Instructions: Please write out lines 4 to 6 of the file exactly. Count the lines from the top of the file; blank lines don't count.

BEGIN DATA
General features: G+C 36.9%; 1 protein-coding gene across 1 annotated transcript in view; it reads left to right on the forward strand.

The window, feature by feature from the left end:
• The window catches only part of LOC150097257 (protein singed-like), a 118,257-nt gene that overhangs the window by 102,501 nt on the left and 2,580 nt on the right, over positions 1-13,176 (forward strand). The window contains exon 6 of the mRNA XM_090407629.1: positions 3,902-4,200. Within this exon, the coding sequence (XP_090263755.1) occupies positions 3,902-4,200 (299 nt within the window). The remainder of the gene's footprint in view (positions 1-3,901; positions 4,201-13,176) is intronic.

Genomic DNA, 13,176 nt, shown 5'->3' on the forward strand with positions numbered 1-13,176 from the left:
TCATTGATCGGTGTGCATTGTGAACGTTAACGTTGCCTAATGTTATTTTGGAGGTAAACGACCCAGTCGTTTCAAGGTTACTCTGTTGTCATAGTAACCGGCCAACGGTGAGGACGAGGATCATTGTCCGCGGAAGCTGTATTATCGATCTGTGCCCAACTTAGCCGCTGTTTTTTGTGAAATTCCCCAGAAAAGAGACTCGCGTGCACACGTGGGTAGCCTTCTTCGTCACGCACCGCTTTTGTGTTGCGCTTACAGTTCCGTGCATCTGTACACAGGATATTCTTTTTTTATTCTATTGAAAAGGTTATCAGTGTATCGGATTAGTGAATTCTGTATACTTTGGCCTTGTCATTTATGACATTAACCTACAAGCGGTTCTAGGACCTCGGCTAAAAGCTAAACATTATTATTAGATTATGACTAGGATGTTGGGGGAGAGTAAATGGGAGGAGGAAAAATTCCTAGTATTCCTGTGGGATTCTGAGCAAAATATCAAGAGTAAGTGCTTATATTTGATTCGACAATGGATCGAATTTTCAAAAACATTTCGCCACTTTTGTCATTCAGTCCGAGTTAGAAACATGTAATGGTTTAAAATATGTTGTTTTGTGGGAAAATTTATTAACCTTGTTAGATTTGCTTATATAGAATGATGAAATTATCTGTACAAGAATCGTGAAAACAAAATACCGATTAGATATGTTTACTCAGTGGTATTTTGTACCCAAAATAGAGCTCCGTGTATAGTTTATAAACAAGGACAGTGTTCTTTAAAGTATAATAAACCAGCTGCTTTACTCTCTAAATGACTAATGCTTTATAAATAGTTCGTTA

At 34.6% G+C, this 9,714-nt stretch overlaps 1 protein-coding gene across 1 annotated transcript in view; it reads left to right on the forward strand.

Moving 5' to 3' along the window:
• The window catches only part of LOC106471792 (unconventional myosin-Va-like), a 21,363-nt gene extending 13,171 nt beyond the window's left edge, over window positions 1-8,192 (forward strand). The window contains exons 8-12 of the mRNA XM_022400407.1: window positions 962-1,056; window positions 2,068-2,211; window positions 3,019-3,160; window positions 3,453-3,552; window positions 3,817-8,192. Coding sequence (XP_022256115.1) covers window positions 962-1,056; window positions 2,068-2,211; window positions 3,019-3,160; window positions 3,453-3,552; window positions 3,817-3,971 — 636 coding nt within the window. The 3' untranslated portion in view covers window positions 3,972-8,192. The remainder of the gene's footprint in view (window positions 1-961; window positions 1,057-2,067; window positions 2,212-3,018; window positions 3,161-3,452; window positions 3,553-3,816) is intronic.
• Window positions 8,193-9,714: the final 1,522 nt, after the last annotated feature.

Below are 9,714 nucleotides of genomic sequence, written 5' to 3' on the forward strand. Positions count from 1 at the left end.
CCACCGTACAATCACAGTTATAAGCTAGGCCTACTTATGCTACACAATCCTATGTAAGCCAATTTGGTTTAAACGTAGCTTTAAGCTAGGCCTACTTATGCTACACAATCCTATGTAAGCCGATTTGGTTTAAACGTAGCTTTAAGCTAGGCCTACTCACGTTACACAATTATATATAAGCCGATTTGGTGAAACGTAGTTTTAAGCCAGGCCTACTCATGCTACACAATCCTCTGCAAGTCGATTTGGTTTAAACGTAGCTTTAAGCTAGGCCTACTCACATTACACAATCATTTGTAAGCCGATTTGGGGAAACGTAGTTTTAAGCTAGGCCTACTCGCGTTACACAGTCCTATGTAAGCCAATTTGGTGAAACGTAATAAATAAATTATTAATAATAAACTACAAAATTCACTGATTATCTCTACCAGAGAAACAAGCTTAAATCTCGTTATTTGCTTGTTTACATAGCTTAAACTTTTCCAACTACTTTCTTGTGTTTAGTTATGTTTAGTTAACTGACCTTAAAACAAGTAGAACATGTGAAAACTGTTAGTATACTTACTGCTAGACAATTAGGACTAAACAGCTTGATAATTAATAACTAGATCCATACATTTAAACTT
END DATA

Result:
Genomic DNA, 13,176 nt, shown 5'->3' on the forward strand with positions numbered 1-13,176 from the left:
TCATTGATCGGTGTGCATTGTGAACGTTAACGTTGCCTAATGTTATTTTGGAGGTAAACGACCCAGTCGTTTCAAGGTTACTCTGTTGTCATAGTAACCGGCCAACGGTGAGGACGAGGATCATTGTCCGCGGAAGCTGTATTATCGATCTGTGCCCAACTTAGCCGCTGTTTTTTGTGAAATTCCCCAGAAAAGAGACTCGCGTGCACACGTGGGTAGCCTTCTTCGTCACGCACCGCTTTTGTGTTGCGCTTACAGTTCCGTGCATCTGTACACAGGATATTCTTTTTTTATTCTATTGAAAAGGTTATCAGTGTATCGGATTAGTGAATTCTGTATACTTTGGCCTTGTCATTTATGACATTAACCTACAAGCGGTTCTAGGACCTCGGCTAAAAGCTAAACATTATTATTAGATTATGACTAGGATGTTGGGGGAGAGTAAATGGGAGGAGGAAAAATTCCTAGTATTCCTGTGGGATTCTGAGCAAAATATCAAGAGTAAGTGCTTATATTTGATTCGACAATGGATCGAATTTTCAAAAACATTTCGCCACTTTTGTCATTCAGTCCGAGTTAGAAACATGTAATGGTTTAAAATATGTTGTTTTGTGGGAAAATTTATTAACCTTGTTAGATTTGCTTATATAGAATGATGAAATTATCTGTACAAGAATCGTGAAAACAAAATACCGATTAGATATGTTTACTCAGTGGTATTTTGTACCCAAAATAGAGCTCCGTGTATAGTTTATAAACAAGGACAGTGTTCTTTAAAGTATAATAAACCAGCTGCTTTACTCTCTAAATGACTAATGCTTTATAAATAGTTCGTTA

At 34.6% G+C, this 9,714-nt stretch overlaps 1 protein-coding gene across 1 annotated transcript in view; it reads left to right on the forward strand.